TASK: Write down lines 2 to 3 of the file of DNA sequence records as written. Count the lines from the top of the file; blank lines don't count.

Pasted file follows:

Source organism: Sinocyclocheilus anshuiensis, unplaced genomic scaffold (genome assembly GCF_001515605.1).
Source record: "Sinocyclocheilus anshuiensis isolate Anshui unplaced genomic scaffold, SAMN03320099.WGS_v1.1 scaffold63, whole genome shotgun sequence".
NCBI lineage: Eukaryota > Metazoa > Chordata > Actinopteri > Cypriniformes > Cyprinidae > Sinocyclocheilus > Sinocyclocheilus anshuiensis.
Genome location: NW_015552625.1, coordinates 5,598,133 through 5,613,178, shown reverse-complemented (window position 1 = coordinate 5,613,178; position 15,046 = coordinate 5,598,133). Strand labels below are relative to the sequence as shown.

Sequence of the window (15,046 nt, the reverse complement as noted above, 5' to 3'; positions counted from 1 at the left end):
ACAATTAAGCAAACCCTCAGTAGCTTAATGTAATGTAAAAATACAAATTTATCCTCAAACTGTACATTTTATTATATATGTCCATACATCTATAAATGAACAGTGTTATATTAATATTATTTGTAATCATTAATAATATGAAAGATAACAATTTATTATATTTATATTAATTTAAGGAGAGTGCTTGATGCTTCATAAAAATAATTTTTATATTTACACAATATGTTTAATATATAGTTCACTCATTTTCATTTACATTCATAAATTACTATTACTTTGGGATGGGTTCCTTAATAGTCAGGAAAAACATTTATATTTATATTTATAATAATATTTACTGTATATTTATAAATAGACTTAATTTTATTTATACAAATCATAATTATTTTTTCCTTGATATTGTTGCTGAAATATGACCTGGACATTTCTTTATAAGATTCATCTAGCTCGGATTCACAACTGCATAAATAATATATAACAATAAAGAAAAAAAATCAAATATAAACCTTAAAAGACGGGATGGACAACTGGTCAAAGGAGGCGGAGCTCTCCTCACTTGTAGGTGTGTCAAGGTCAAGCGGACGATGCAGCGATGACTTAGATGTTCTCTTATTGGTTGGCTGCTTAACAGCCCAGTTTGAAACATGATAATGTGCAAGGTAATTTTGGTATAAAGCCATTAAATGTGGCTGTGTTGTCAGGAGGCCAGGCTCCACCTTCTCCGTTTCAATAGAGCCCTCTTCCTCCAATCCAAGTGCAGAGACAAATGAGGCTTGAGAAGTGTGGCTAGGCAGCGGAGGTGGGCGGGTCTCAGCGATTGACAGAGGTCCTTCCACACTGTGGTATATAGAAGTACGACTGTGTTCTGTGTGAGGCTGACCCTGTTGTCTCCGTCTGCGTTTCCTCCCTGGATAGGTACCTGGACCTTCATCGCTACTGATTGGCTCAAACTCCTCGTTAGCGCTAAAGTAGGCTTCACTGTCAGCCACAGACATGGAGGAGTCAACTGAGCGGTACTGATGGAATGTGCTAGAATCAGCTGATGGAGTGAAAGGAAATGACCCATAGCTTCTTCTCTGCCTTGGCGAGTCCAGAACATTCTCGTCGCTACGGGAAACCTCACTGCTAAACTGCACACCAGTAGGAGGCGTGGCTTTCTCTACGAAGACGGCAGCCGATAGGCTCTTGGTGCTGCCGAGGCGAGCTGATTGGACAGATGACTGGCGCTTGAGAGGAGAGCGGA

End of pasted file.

Source record: "Sinocyclocheilus anshuiensis isolate Anshui unplaced genomic scaffold, SAMN03320099.WGS_v1.1 scaffold63, whole genome shotgun sequence".
NCBI lineage: Eukaryota > Metazoa > Chordata > Actinopteri > Cypriniformes > Cyprinidae > Sinocyclocheilus > Sinocyclocheilus anshuiensis.